• Speaking of the young defenseman, Gostisbehere and his partner Brandon Manning had another game to forget at even strength. While Ghost's poor possession statistics on Monday was primarily due to some misreads in the neutral zone, tonight the big issue for the pair was zone exits. Both Manning and Ghost struggled to handle the puck under pressure from Islanders forwards, turning what should be a strength of Gostisbehere's game into a weakness - at least for last night. Coming into this game, Gostisbehere had the best controlled exit statistics of any Flyers defenseman I had tracked this year, so I'm willing to chalk this up to a one-game aberration. But it's worth watching to see if other games use the same tactic against him.
  • Let's talk one positive - Luke Schenn had another strong game, particularly in the defensive zone. He finished with a Corsi For percentage of 53.12% - one of only five Flyers to post a positive ratio. Schenn's play really has been strong all year, and he's one of the players that has benefited most from Hakstol's system. Schenn's biggest weakness remains rush coverage, as he lacks the speed to keep up with forwards moving at their highest gear, and he then makes mistakes in coverage trying to compensate. Hakstol's aggressive neutral zone tactics are helping Schenn, because they're giving him the freedom to cut plays off in the neutral zone before they develop into rushes. Teams are only entering the offensive zone with Schenn on the ice at a 44.10% clip so far this year - a percentage lower than all Philadelphia blueliners except Gostisbehere. Facing primarily dump-and-chase rather than rushes is dramatically improving Schenn's play.
  • Michael Del Zotto, on the other hand, has certainly posted better games this season. His reads in the neutral zone were poor all night, including one mistake that nearly led to a Mikhail Grabovski breakaway goal in the first period. On a better team, Del Zotto would be allowed to have nights like this, when his aggressiveness gets the better of him and results in multiple poor shifts. But the Flyers are relying on Del Zotto to essentially be their No. 1 defenseman, so the impact of an error-prone game is amplified by the amount of ice time he receives and the competition that he is often facing.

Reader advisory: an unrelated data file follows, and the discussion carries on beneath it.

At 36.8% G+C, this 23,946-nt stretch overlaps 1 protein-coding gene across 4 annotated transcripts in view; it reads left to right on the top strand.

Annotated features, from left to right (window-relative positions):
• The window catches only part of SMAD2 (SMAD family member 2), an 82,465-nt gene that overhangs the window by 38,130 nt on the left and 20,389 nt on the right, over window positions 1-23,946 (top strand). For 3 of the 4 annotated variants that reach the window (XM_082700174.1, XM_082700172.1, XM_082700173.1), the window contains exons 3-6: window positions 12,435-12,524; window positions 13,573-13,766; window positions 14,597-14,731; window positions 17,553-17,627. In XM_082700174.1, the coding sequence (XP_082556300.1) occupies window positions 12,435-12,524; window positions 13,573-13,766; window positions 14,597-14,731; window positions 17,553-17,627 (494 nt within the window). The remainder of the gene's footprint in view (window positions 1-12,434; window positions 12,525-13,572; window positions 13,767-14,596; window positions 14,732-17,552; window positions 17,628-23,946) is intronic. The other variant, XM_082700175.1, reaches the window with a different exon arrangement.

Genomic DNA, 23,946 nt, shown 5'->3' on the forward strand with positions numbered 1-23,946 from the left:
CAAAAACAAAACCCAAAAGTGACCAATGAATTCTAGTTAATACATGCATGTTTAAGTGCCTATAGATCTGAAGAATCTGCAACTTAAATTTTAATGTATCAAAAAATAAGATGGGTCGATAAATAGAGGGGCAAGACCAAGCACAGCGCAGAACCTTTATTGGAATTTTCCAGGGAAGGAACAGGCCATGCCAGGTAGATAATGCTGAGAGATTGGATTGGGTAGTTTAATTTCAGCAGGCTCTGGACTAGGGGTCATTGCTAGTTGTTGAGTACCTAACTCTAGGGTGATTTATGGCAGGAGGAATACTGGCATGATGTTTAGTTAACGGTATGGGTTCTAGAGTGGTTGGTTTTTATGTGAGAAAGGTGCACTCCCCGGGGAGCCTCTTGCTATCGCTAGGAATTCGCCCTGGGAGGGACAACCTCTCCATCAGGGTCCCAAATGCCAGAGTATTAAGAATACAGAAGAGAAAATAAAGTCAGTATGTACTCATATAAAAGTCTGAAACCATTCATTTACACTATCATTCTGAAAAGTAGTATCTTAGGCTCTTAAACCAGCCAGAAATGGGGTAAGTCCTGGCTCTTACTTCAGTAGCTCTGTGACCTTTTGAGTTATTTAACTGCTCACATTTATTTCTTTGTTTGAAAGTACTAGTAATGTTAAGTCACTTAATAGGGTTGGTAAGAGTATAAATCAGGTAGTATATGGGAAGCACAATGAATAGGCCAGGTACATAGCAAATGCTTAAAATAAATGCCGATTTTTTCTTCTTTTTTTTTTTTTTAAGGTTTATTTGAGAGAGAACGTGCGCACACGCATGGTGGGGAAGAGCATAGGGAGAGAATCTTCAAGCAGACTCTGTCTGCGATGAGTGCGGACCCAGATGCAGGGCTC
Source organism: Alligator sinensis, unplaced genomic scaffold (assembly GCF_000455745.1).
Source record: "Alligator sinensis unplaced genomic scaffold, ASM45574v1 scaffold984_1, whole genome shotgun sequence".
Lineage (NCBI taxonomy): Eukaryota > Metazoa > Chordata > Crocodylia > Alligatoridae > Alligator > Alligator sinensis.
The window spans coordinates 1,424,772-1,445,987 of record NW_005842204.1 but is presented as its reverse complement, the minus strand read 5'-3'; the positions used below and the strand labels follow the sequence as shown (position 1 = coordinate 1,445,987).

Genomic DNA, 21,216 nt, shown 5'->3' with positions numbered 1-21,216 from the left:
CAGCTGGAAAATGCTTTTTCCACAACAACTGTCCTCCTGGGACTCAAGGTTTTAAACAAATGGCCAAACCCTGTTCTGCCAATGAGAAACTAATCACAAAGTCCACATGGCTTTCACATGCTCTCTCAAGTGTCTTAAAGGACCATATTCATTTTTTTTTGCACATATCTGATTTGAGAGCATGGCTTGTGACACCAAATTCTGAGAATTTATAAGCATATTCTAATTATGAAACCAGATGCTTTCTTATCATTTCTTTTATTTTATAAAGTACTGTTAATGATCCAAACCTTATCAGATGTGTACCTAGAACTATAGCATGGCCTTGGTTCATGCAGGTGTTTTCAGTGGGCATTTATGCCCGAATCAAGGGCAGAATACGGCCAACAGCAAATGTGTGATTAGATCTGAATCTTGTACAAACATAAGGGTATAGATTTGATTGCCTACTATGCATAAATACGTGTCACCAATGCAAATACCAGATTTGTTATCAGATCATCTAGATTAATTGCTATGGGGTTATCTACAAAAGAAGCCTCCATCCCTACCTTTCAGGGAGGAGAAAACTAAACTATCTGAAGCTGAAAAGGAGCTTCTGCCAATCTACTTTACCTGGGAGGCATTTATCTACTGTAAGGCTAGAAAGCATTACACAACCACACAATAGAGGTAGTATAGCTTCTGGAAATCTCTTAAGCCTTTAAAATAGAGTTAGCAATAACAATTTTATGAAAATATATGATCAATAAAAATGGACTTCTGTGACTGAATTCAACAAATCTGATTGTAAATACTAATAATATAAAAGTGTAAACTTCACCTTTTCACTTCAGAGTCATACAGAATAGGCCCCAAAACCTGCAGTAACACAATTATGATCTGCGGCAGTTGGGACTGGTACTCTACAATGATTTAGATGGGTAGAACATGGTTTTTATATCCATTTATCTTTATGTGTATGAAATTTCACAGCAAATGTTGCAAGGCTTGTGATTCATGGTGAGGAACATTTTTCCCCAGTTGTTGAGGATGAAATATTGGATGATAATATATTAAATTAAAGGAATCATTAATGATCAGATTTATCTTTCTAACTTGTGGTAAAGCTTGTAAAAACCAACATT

• It was a nice story, seeing Colin McDonald make his 2015-16 NHL debut against his former team. But McDonald failed to make much of an impression in limited minutes last night. He seemed especially weak in puck battles along the boards, failing to keep plays alive when a heavy forecheck was required. McDonald isn't lacking for size, so it could have been the result of McDonald re-acclimating himself to the NHL level of competition. Still, his linemates (Scott Laughton and Taylor Leier) aren't exactly grizzled vets, so they'll look to McDonald to perform the gritty aspects of generating shots and chances. Tonight, he was ineffective in those areas.
  • For over a week, Flyers coach Dave Hakstol has hesitated to bring an apparently healthy Evgeny Medvedev back into the lineup because he's been satisfied with the team's play. Even in losses, Philadelphia has been competitive in each game, and were often winning the puck possession battle at even strength regardless of outcome. Last night was a different tale, as the Flyers struggled in all three zones and generated only 18 shots on net. I'd like to see Hakstol make two changes for Friday afternoon's game. First, Medvedev should come back into the lineup - at the very least, he'll help the defense in terms of exiting their own zone with possession. Second, the Voracek-on-the-third-line experiment needs to end. Jake thrives on entering the offensive zone at speed with possession, and pairing him with two dump-and-chase grinders like Bellemare and VandeVelde is wasting his best skill. Last night, Voracek looked out of his comfort zone, and either a reunion with Claude Giroux or a move to the Couturier line really should be in the cards.